Hi guys thanks again for advice but I'm so new to all this and I'm clueless on the shorted version of things :/ I'm trying to avoid most websites until school has their chance to do there thing out of fact internet can drive you round the bend with baffling information . At the moment charle is going through his most challenging change I'm 20 weeks pregnant and no amount of chatting books or bribes seem to win him round to the idea of a new baby in his family I've went and bought a diary for his behaviours as his new focus seems to be the traffic outside his window we have set of traffic lights and he likes how he can time or predict a red light I know this is strange behaviour but what it's showing I'm lost c

Ineedpigsinblankets Tue 04-Dec-12 16:41:41

grin @that karlos

KarlosKKrinkelbeim Tue 04-Dec-12 16:11:59

There is often an awkward period with GPs where the reality that you are more knoweldgebale than they are starts to dawn on them. There is a period of adjustment which is frequently quite painful for them ... once they accept it (and in fairness my GP never pretended for a amoment she knew much about ASD) they can become moderately useful.

Ineedpigsinblankets Tue 04-Dec-12 15:53:17

I agree with karlos and Gold you do need to be a PITA.

My Gp tries to hide when he sees me coming through the doorgrin
To be fair he has got used to me using him as a platform for referrals now. He didnt like it at first but once he realised I knew more than he did about ASD he started to be more helpful.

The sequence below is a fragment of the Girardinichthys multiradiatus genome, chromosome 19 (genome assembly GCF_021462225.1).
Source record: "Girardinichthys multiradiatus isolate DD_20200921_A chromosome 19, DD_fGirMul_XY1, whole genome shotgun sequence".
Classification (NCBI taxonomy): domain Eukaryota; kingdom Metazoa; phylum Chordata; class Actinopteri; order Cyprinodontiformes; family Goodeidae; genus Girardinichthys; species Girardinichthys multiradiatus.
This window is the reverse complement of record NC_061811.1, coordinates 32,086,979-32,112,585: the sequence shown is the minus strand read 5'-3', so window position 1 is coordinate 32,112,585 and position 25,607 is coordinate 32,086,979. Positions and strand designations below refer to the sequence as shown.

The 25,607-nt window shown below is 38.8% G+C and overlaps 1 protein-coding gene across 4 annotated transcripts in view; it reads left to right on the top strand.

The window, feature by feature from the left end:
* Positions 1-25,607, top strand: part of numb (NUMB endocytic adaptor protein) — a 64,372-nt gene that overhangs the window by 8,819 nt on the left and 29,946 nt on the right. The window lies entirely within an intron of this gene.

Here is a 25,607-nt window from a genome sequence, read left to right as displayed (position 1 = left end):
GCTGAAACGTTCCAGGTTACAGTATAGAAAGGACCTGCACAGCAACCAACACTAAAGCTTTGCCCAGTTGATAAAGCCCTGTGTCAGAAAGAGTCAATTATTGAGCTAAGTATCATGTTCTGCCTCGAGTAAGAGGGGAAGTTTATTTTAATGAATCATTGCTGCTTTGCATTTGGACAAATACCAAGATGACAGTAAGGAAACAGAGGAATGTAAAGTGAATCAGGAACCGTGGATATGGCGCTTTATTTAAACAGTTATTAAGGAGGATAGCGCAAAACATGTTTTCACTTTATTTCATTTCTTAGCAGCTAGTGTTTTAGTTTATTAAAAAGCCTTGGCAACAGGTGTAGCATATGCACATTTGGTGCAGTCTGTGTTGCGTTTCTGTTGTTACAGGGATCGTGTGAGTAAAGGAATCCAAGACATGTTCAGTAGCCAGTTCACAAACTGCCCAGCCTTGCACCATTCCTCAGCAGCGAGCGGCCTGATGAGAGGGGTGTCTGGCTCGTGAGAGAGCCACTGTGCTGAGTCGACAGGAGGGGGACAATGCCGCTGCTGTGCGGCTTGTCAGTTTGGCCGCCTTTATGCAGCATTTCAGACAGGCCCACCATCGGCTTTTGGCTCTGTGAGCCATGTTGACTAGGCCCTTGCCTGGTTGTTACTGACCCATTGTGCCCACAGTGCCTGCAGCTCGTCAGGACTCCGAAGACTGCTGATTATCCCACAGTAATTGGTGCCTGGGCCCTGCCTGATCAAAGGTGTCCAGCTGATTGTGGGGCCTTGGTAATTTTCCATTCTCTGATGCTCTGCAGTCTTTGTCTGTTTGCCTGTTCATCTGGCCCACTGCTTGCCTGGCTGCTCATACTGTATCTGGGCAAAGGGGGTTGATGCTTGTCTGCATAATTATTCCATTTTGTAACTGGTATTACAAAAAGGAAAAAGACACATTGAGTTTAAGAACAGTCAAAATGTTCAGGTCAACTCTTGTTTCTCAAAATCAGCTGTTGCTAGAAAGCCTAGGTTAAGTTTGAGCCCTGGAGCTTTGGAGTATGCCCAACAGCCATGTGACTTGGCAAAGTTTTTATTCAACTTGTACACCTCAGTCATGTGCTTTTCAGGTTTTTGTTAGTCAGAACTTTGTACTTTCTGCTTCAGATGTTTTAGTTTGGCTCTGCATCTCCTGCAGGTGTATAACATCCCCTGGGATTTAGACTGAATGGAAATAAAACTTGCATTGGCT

Last time I was there he got the dictaphone out and dictated a letter to the physios while I was sitting theregrin

Bless him.

Arm yourself with knowledge nicola and you and your son will be fine.

Good lucksmile

KarlosKKrinkelbeim Tue 04-Dec-12 14:16:59

It seems you have been badly advised - with ASD, the earlier you start help, the better. Wait until 8 suggests you have seen someone with no clue, alas our supposedly wonderful NHS is infested with such people, and as others have said, you have to push very very hard to get the needs of a child with ASD met.
Frankly I wouldn't be surprised if my LEA have a contract out on me, I have been such a PITA to them over the last 2 years.
What I would say to you is that every instinct I have had about my ds has been proved right by experience - you know your child best, do not be patronised and insist he sees the appropriate specialist (probably an educational psychologist in the first instance) as soon as possible.

Goldmandra Tue 04-Dec-12 14:10:08

I know it's horrible to have to push professionals. You do get used to it in the end.

I used to get very stressed about having to disagree with them but these days it is water off a duck's back.